The thirst for blood extended to the high lands of Hermon and Anti-Lebanon, and in a short time twenty-five thousand more Christians were massacred and their possessions laid waste ..."
"How they hate a Christian in Damascus! -- and pretty much all over Turkeydom as well.
And how they will pay for it when Russia turns her guns upon them again!
It is soothing to the heart to abuse England and France for interposing to save the Ottoman Empire from the destruction it has so richly deserved for a thousand years ..."
"It hurts my vanity to see these pagans refuse to eat of food that has been cooked for us; or to eat from a dish we have eaten from; or to drink from a goatskin which we have polluted with our Christian lips, except by filtering the water through a rag which they put over the mouth of it or through a sponge! ...
These degraded Turks and Arabs ... When Russia is ready to war with them again, I hope England and France will not find it good breeding or good judgment to interfere."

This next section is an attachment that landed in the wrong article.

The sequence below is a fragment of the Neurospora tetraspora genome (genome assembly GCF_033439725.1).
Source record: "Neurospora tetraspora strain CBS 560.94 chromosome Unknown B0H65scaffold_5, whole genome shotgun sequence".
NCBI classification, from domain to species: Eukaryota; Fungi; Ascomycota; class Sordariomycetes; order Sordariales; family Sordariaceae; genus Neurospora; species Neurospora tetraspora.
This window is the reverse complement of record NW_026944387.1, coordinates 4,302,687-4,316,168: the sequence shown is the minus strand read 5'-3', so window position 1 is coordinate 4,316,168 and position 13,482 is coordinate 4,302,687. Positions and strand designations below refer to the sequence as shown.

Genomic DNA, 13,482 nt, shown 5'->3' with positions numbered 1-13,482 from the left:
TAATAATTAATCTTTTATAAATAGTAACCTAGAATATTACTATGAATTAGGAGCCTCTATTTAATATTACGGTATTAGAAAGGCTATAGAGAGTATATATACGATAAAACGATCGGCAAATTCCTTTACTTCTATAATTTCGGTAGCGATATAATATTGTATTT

Twain wrote in Innocents Abroad, chapter 42:
"If ever an oppressed race existed, it is this one we see fettered around us under the inhuman tyranny of the Ottoman Empire.
I wish Europe would let Russia annihilate Turkey a little--not much, but enough to make it difficult to find the place again without a divining-rod or a diving-bell."
Mark Twain wrote in Innocents Abroad, chapter 56:
"Palestine sits in sackcloth and ashes.
Over it broods the spell of a curse that has withered its fields and fettered its energies ... about whose borders nothing grows but weeds, and scattering tufts of cane, and that treacherous fruit that promises refreshment to parching lips, but turns to ashes at the touch."
In Innocents Abroad, chapter 53, Twain described the condition of Jerusalem under Ottoman Muslim rule:
"Palestine is desolate and unlovely ... Rags, wretchedness, poverty and dirt, those signs and symbols that indicate the presence of Moslem rule more surely than the crescent-flag itself, abound ...
Jerusalem is mournful, and dreary, and lifeless. I would not desire to live here ...